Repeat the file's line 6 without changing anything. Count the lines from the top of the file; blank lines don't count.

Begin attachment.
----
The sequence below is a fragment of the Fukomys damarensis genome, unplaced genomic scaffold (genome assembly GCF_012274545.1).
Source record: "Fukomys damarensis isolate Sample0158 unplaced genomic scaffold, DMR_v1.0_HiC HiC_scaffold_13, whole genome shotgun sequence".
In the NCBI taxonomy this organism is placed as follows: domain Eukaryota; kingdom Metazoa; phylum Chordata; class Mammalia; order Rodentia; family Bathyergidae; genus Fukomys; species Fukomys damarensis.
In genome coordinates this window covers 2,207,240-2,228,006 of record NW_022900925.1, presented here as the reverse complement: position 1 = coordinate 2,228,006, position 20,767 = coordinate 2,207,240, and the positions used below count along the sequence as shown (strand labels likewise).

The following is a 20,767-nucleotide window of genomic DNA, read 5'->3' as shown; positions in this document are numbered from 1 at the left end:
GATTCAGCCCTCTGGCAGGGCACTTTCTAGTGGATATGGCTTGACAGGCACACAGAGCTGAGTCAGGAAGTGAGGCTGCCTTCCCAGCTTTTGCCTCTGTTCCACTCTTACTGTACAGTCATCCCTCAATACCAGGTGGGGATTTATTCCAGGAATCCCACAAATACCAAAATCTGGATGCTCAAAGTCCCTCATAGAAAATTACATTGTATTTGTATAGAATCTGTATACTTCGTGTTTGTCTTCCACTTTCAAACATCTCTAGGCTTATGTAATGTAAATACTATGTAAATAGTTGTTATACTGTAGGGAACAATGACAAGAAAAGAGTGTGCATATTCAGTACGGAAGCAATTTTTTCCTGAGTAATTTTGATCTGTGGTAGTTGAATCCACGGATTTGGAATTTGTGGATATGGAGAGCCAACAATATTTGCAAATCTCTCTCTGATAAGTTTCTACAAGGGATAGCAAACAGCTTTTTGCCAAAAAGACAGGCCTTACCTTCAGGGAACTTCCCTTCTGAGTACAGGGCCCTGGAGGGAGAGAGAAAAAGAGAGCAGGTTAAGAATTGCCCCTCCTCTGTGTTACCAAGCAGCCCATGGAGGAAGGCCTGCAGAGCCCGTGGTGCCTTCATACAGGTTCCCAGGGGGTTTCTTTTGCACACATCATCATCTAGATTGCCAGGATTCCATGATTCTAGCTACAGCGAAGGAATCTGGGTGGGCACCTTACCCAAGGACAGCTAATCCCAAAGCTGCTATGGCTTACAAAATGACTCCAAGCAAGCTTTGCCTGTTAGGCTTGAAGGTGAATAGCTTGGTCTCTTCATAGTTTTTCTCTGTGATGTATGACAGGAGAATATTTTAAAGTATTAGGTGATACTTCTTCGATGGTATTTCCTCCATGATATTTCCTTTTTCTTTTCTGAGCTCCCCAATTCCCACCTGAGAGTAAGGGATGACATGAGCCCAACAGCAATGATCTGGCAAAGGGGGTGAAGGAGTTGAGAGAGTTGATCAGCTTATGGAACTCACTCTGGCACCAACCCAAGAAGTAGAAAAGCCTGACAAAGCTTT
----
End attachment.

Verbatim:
GATTCAGCCCTCTGGCAGGGCACTTTCTAGTGGATATGGCTTGACAGGCACACAGAGCTGAGTCAGGAAGTGAGGCTGCCTTCCCAGCTTTTGCCTCTGTTCCACTCTTACTGTACAGTCATCCCTCAATACCAGGTGGGGATTTATTCCAGGAATCCCACAAATACCAAAATCTGGATGCTCAAAGTCCCTCATAGAAAATTACATTGTATTTGTATAGAATCTGTATACTTCGTGTTTGTCTTCCACTTTCAAACATCTCTAGGCTTATGTAATGTAAATACTATGTAAATAGTTGTTATACTGTAGGGAACAATGACAAGAAAAGAGTGTGCATATTCAGTACGGAAGCAATTTTTTCCTGAGTAATTTTGATCTGTGGTAGTTGAATCCACGGATTTGGAATTTGTGGATATGGAGAGCCAACAATATTTGCAAATCTCTCTCTGATAAGTTTCTACAAGGGATAGCAAACAGCTTTTTGCCAAAAAGACAGGCCTTACCTTCAGGGAACTTCCCTTCTGAGTACAGGGCCCTGGAGGGAGAGAGAAAAAGAGAGCAGGTTAAGAATTGCCCCTCCTCTGTGTTACCAAGCAGCCCATGGAGGAAGGCCTGCAGAGCCCGTGGTGCCTTCATACAGGTTCCCAGGGGGTTTCTTTTGCACACATCATCATCTAGATTGCCAGGATTCCATGATTCTAGCTACAGCGAAGGAATCTGGGTGGGCACCTTACCCAAGGACAGCTAATCCCAAAGCTGCTATGGCTTACAAAATGACTCCAAGCAAGCTTTGCCTGTTAGGCTTGAAGGTGAATAGCTTGGTCTCTTCATAGTTTTTCTCTGTGATGTATGACAGGAGAATATTTTAAAGTATTAGGTGATACTTCTTCGATGGTATTTCCTCCATGATATTTCCTTTTTCTTTTCTGAGCTCCCCAATTCCCACCTGAGAGTAAGGGATGACATGAGCCCAACAGCAATGATCTGGCAAAGGGGGTGAAGGAGTTGAGAGAGTTGATCAGCTTATGGAACTCACTCTGGCACCAACCCAAGAAGTAGAAAAGCCTGACAAAGCTTT